An enterprising peanut project is transforming the lives of close to 800 Ethiopian farm families, with producers earning a premium by trading not just their raw nut crop, but also processing and selling peanut butter to supermarkets in the region.
Just eighteen months after 770 farmers in districts of the East Haraghe region of Oromia province were enrolled and trained by Self Help Africa to participate in the pilot groundnut (peanut) project, they are seeing three and four-fold increases in their harvests of improved nut varieties.
A combination of improved seed varieties and better farming practices has seen yields grow from an average of 13 quintals (one quintal equals 100kg) of unshelled nut per hectare up to 50 quintals per ha. Half of the farmers involved in the project are women.
The groundnut producers, who are members of six local farmer cooperatives are adding value to their crop too, with the growers having invested in a groundnut shelling machine that has given them the capacity to shell up to 250kg of nut per hour, compared to just 6-7kg of nut which was previously possible by hand.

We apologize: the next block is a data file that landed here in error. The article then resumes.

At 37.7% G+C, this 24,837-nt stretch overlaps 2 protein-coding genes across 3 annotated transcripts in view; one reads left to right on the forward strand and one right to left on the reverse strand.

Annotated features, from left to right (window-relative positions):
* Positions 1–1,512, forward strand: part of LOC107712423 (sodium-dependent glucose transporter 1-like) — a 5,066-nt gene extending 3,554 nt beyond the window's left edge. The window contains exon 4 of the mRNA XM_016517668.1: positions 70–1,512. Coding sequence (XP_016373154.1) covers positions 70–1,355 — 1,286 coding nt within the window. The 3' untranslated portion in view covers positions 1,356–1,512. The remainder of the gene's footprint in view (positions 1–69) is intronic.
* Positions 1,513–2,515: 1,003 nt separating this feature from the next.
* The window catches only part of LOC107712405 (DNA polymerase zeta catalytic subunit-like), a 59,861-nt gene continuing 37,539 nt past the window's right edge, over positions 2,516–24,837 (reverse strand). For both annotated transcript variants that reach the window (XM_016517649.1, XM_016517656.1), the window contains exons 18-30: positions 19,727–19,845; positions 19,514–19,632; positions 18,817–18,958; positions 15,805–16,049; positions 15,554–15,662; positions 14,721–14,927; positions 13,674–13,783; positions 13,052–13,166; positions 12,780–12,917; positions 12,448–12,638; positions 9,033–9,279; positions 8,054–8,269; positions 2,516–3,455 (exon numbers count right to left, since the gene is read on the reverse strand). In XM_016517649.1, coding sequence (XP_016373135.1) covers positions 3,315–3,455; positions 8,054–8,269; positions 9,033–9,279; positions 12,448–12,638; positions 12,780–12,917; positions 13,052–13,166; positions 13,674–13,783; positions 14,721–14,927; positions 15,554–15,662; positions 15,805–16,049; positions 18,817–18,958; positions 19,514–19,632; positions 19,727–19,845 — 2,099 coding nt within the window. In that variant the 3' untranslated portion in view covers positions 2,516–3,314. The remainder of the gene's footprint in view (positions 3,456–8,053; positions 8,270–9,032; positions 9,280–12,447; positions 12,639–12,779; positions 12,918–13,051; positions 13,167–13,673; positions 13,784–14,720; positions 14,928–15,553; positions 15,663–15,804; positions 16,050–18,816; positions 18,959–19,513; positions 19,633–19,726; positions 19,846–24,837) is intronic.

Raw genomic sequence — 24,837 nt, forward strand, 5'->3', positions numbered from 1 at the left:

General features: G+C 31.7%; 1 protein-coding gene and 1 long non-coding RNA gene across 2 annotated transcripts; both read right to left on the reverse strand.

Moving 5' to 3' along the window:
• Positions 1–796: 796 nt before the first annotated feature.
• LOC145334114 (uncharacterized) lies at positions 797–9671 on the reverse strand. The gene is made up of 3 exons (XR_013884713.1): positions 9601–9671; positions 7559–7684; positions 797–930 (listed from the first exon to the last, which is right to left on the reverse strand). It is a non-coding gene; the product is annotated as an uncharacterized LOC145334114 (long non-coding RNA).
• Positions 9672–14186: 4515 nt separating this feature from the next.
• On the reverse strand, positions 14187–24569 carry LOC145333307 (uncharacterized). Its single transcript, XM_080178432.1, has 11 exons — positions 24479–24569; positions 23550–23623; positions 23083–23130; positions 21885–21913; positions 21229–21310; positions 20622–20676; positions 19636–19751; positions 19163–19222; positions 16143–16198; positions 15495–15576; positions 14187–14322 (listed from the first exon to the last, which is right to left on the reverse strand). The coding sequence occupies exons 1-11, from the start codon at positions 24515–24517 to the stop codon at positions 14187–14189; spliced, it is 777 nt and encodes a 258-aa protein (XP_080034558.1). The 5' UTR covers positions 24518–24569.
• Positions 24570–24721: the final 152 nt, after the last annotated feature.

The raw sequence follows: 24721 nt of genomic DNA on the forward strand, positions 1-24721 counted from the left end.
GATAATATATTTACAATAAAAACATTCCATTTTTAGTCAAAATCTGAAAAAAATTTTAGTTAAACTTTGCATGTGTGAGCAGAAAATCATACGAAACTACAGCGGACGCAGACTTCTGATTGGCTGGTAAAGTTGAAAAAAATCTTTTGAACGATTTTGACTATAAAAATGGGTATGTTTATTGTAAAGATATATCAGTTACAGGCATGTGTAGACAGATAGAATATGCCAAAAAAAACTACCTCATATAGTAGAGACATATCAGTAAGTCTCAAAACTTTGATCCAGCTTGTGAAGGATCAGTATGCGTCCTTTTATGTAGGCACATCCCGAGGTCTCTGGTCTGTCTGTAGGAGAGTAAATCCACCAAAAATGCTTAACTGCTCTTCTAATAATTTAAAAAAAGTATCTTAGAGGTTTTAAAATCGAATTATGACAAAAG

Through their ‘parent’ Afrankalo Cooperative Union the peanut producers of East Guraghe have received training and marketing skills too, and recently started processing their shelled nuts into peanut butter. Their processed butter trades at a premum, and members recently established a market for the product at local supermarkets and from other buyers.
The innovative groundnut project in Oromia has received backing in the past year from the staff fund of Ireland’s electricity board, Electric Aid.
Read more here about Self Help Africa’s work to develop enterprise opportunities for African small-holder farmers.